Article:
Activities in March
Interdepartmental Serious Mental Illness Coordinating Committee: Numerous telephone conferences to discuss how best to implement the ISMICC recommendations. This culminated in an interdepartmental meeting coordinated by SAMHSA on March 28, where over 50 representatives of multiple federal departments came to organize implementation efforts, along with 4 of the 14 non-federal ISMICC members, including Dr. Minkoff (along with David Covington, Elena Kravitz, and Conni Wells). SAMHSA’s leadership (Assistant Secretary McKance-Katz) made it clear that the ISMICC report is a foundation for much of SAMHSA’s ongoing efforts and has been very successful in engaging not only cooperation but enthusiasm from other federal departments. The attendees gathered into five workgroups, based on the major areas in which the ISMICC recommendations were organized, and developed initial work plans for those recommendations, with input from the non-federal members. This is the first important step in a multi-year process that has the potential to transform the national delivery system for adults and children with severe mental health and substance use issues.
Meadows Mental Health Policy Institute: Dr. Minkoff was on site on March 1 to meet with community representatives to discuss an initial outline of recommendations for the Houston substance use disorders system. The work on the Houston Endowment report is proving invaluable in providing important data on the current system that can result in state and local models for significant improvement in substance use disorder services of all types, with a particular focus on the opioid epidemic. Dr. Minkoff and Dr. Cline continue to participate in the HHSC-MMHPI workgroup on substance use disorder policy.
Follow MMHPI at www.texastateofmind.org
Ballad: A final round of on-site visits on March 6-7, along with meetings with the Ballad Behavioral Health Steering Committee to discuss and refine the 11 major themes identified by the TriWest-Zia team to recommend for Ballad’s investment in behavioral health services per its cooperative agreements with Virginia and Tennessee to support the approval of the merger. Based on the successful response to the initial themes, the consultation team worked throughout March to provide an initial 121-page report to guide Ballad’s initial 3 years of implementation, which was accepted by Ballad as the final deliverable for the project.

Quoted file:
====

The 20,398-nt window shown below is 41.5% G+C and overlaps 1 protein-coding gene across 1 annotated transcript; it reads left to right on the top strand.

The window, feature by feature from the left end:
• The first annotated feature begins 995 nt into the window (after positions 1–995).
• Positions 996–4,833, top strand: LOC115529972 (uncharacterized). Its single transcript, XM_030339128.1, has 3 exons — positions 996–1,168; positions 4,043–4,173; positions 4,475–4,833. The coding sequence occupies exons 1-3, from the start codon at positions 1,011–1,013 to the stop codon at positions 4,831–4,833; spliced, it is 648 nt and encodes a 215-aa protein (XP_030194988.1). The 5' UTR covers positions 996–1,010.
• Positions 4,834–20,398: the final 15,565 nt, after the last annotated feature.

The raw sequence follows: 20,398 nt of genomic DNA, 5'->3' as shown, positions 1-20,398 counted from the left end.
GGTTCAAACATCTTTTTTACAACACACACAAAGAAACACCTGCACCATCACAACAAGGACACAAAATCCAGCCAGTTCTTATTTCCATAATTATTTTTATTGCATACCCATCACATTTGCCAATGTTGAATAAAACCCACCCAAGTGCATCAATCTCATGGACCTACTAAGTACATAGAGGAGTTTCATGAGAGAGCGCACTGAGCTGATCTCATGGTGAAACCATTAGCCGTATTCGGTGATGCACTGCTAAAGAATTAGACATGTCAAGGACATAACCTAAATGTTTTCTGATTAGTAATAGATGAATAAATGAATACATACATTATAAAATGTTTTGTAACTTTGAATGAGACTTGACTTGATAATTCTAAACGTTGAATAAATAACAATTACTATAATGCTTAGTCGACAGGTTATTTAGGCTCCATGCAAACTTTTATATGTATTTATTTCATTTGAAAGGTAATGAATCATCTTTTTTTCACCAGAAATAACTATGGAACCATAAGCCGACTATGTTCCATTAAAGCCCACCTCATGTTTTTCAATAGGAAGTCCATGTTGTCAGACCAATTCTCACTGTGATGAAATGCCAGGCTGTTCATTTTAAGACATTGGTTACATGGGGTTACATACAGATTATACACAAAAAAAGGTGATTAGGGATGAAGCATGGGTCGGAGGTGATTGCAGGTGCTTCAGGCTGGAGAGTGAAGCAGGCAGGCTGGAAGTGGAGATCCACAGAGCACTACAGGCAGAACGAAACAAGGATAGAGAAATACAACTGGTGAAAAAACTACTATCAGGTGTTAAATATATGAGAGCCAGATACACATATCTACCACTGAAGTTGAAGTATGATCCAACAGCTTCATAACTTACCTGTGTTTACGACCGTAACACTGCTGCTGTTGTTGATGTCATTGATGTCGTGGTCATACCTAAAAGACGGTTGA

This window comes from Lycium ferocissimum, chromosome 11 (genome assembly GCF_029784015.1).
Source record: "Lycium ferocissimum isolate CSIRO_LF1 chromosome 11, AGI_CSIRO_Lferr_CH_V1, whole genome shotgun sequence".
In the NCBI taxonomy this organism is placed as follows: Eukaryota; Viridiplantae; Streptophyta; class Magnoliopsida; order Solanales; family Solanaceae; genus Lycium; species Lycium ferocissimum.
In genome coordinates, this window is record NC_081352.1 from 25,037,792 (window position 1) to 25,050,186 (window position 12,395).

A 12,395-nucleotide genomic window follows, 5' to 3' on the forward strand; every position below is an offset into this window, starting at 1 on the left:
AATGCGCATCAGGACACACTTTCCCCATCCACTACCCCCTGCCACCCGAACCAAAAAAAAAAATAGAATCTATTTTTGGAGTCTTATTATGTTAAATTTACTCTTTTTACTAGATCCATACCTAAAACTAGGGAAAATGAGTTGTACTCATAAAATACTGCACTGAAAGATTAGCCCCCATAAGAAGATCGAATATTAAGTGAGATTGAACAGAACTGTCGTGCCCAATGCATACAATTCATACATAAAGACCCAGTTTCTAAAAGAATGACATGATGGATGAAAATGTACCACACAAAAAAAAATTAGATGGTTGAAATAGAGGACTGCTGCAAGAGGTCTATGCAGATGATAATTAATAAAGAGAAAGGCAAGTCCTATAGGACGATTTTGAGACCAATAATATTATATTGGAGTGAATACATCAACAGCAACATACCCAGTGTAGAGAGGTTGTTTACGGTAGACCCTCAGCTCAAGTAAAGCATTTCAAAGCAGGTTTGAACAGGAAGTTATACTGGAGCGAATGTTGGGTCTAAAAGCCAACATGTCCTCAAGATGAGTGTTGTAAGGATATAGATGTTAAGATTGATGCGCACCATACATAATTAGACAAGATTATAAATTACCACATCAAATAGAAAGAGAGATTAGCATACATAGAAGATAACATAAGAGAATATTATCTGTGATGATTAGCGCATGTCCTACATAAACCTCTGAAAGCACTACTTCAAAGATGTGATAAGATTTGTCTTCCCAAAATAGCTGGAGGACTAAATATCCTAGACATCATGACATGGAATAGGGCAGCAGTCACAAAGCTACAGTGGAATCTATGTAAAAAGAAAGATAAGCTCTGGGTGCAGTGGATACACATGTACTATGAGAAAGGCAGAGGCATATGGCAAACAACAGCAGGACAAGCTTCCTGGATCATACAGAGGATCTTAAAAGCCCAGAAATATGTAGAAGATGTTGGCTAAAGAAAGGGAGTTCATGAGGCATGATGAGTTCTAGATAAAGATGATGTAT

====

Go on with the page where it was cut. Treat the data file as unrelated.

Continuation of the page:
CALM: Continued telephone consultation to support initial efforts of various quality improvement teams, as well as to help the executive team transition to developing more solid administrative, financial, and HR processes to strengthen the organization and provide a foundation for developing a more solid “trauma-informed” organizational culture as well as improve service delivery capacity.
Vermont Co-operative for Practice Improvement and Innovation (VCPI): Dr. Minkoff has worked with the VCPI leadership to assist in planning for the transition of VCPI from SNHU to a new “parent organization” as well as in helping the maturation of the organization’s leadership and decision making structures and processes. VCPI continues to grow and has recently acquired resources to support several new statewide projects.
SAMHSA: As a non-federal ISMICC member, and a psychiatrist, Dr. Minkoff was invited to a meeting convened by SAMHSA on March 12 to develop a partnership between SAMHSA and the leadership of the Association of Psychiatric Department Chairs. One of the key topics of this meeting was how departments of psychiatry can be implementation collaborators in the areas of both training and service delivery, at both the national and state levels, to make progress on the ISMICC recommendations.
Common Ground: Continued consultation to assist in the development of improved capacity for Common Ground to deliver the highest possible quality comprehensive crisis service array in Oakland County, Michigan
Tennessee Co-occurring Strategic Initiative: Dr. Minkoff provided a webinar on co-occurring supervision and competency development to the Middle Tennessee regional Co-occurring disorders learning community on March 21.